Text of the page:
1. Defendants Nos. 1 to 4 in this case executed a simple bond in favour of the plaintiff in July 1899. They appear to have deposited with him a pattah which Seems to have been a title-deed covering some of their properties. In August 1903 these defendants conveyed their land to defendant No. 5 and it was then arranged between all the defendants and the plaintiff, that defendant No. 5 should pay off the plaintiff out of the purchase-money and that the plaintiff should accept defendant. No. 5 as his debtor in the place of the first four defendants. The conveyance was registered.
2. The plaintiff has now brought this suit against all the defendants on the original bond and recited in the plaint the circumstances under which he is entitled to hold defendant No. 5 responsible.
3. The suit has been dismissed by both the Courts below on the ground of limitation. It has been held that defendants Nos.1 to 4 have no longer any liability to the plaintiff after the arrangement of August 1903, and as regards defendant No. 5 that he is liable only under an oral contract, and that consequently the suit is barred by limitation.
4. The plaintiff appeals to this Court, and on his behalf it has been argued that the suit under Article 116 of the Limitation Act could be brought within six years of the registered contract of August 1903. That registered contract was executed by defendants Nos. 1 to 4 in favour of defendant No. 5 and by it they sold their land to him for Rs. 2,000 and authorised him to pay off the plaintiff and recover from him the pattah in deposit with him. The plaintiff was no party to that contract. It has been argued that, although the plaintiff was not formally a party to that contract, he was virtually a party and was intended to be benefited by that contract; and it is contended on the authority of the case of Husaini Begam v. Khawaja Muhamwad Khan 29 A. 161 : 4 A.L.J. 13 : A.W.N. (1907) 3 and on the decision of the Privy Council in appeal from the same case Nawab Khawaja Muhammad Khan v. Nawab Husaini Begam alias Dilbari Begam 14 C.W.N. 865 (P.C.) : 7 Ind. Cas. 237 : 7 A.L.J. 871 : 1 M.W.N. 313 : 8 M.L.T. 147 : 12 C.L.J. 205 : 12 Bom. L.R. 638 : 20 M.L.J. 614 : 32 A. 410 that the plaintiff is entitled to sue on that contract. The case cited seems to me to be of a very different character from that before me. The contract in that case was executed in favour of the father of the plaintiff and was to the effect that if the plaintiff's father gave her in marriage to the defendant's son, the defendant would pay her Rs. 500 a month. The father of the plaintiff who was a party to the contract took no benefit or advantage whatever. The whole benefit of the contract was intended exclusively for the plaintiff and it may perhaps be added that the plaintiff performed her share of what had been stipulated. I do not think that it can be supposed that the Privy Council meant to lay down in that case that any body who receives any benefit under a contract between strangers can sue on that contract. Here, so far as the registered contract is concerned the people who were intended by the defendants Nos. 1 to 4 to be benefited were themselves. The plaintiff was entitled to the payment of his bond, whether from them or from defendant No. 5, what they wanted was that they should be relieved from their liability to the plaintiff. It was for that purpose that they sold their land and not that the plaintiff might recover his dues. The case Which I have cited must, I think, be regarded as exceptional, while there is nothing in the present case I think which justifies any departure from the ordinary rule that a person suing for compensation for breach of a contract must be a party to that contract. It appears to me, therefore, that the plaintiff is not entitled to sue on the registered conveyance and is, therefore, not entitled to the benefit of Article 116 of the Schedule to the Limitation Act.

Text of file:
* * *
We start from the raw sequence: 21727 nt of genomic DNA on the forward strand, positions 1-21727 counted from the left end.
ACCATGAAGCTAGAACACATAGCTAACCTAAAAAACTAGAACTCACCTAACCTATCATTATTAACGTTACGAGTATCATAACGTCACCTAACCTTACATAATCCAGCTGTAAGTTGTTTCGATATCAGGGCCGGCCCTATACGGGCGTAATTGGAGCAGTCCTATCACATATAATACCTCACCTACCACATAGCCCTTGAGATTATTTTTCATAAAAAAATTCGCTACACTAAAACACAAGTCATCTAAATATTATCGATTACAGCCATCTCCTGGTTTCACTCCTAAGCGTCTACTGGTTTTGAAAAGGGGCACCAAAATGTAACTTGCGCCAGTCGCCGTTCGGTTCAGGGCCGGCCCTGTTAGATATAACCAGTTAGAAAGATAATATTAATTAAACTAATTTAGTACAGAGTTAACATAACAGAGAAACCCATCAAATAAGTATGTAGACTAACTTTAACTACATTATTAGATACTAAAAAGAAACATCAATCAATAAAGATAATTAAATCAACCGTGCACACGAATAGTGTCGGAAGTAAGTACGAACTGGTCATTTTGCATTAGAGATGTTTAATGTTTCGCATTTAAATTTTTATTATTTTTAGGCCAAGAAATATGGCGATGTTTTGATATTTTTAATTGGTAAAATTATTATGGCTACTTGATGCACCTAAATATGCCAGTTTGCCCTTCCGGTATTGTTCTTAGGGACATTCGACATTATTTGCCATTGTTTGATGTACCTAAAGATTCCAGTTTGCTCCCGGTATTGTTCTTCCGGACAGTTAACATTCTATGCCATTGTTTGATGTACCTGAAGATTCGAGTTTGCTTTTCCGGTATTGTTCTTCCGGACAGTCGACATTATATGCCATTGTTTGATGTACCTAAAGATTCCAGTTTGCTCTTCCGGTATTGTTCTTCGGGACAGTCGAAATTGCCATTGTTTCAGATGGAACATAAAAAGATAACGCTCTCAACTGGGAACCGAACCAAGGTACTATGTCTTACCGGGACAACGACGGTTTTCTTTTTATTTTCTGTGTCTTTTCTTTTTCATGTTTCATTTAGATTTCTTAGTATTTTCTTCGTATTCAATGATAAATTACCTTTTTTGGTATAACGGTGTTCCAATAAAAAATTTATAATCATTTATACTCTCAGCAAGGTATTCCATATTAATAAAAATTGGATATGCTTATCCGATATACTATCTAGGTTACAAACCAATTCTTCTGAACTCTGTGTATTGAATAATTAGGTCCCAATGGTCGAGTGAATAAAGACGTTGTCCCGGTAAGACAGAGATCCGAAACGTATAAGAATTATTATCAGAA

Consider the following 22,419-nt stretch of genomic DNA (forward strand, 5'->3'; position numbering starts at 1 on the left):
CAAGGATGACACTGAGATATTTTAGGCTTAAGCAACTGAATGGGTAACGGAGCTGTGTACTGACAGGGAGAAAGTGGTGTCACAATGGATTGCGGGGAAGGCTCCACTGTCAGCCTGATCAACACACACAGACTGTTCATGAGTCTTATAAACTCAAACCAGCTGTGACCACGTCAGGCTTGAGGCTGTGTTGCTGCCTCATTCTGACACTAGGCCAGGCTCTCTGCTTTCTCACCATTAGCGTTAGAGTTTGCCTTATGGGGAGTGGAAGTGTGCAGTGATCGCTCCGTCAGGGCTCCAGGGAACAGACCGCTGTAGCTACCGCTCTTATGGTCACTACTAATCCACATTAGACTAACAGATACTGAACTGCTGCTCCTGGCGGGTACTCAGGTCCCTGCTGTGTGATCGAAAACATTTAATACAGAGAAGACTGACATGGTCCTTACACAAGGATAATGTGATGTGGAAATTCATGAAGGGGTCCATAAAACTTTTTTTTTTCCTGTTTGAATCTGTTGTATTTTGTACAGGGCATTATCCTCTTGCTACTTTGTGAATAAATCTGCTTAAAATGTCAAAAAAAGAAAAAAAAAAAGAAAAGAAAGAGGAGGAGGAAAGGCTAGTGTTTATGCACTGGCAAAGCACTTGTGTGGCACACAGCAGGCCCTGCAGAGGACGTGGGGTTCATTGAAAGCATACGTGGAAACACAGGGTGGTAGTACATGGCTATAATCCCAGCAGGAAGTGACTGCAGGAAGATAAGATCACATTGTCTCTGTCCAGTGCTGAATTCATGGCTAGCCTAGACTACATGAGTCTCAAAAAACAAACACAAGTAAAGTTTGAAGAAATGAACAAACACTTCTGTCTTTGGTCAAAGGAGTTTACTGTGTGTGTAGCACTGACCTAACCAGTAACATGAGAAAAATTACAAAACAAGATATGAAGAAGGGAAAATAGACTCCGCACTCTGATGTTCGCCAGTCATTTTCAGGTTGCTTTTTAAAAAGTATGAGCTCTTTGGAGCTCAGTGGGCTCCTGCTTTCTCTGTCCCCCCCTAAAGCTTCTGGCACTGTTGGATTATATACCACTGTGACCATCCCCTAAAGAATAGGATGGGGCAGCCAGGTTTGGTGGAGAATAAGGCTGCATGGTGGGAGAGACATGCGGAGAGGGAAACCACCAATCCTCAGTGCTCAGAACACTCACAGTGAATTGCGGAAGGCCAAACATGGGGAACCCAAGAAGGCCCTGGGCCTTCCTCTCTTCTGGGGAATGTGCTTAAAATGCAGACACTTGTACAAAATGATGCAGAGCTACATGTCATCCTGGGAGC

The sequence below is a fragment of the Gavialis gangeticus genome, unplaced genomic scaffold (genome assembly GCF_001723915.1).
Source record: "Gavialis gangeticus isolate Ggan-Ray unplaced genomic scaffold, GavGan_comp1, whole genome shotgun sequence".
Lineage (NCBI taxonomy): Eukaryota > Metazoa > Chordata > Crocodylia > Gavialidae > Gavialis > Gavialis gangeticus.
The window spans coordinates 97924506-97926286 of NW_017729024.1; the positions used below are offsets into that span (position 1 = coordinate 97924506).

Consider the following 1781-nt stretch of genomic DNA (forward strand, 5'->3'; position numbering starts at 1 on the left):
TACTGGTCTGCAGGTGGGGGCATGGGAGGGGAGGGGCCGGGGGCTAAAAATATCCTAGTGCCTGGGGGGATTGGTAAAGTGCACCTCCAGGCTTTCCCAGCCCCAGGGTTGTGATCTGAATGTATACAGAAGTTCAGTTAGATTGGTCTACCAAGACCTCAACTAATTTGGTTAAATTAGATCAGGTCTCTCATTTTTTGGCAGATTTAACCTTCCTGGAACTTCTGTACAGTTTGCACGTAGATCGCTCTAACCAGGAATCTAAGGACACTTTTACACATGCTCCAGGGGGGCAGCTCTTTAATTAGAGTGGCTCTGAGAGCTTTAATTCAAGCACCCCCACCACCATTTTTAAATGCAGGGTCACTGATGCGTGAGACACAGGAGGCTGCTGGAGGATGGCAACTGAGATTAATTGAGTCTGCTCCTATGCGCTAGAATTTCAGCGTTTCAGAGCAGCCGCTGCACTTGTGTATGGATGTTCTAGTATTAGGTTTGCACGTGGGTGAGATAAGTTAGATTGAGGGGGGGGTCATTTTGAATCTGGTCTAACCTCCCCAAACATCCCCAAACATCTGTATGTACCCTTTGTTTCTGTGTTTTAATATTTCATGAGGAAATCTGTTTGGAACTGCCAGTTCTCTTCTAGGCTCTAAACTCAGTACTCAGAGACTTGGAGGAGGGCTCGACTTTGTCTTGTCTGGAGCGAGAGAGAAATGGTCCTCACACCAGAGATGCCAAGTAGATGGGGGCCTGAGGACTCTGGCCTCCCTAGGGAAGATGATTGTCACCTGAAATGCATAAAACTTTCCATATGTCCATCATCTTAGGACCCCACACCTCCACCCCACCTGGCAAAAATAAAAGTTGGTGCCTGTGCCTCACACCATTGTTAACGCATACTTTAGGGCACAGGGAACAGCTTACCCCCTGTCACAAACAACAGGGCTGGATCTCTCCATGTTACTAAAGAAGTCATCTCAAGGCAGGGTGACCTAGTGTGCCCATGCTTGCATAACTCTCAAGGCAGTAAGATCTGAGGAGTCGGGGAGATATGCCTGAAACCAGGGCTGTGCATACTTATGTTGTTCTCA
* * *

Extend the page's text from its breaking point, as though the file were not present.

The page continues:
5. It has also been argued by the learned Vakil for the respondent that he would not in any case be entitled to the benefit of that Article inasmuch as the contract was not signed by both the parties. He has shown to me authority in Bombay and Madras in support of his contention. But, with all respect to that authority, I am bound by the decision of this Court in the case of Girish Chandra Dass v. Kunja Behari Malo 35 C. 683 : 12 C.W.N. 628.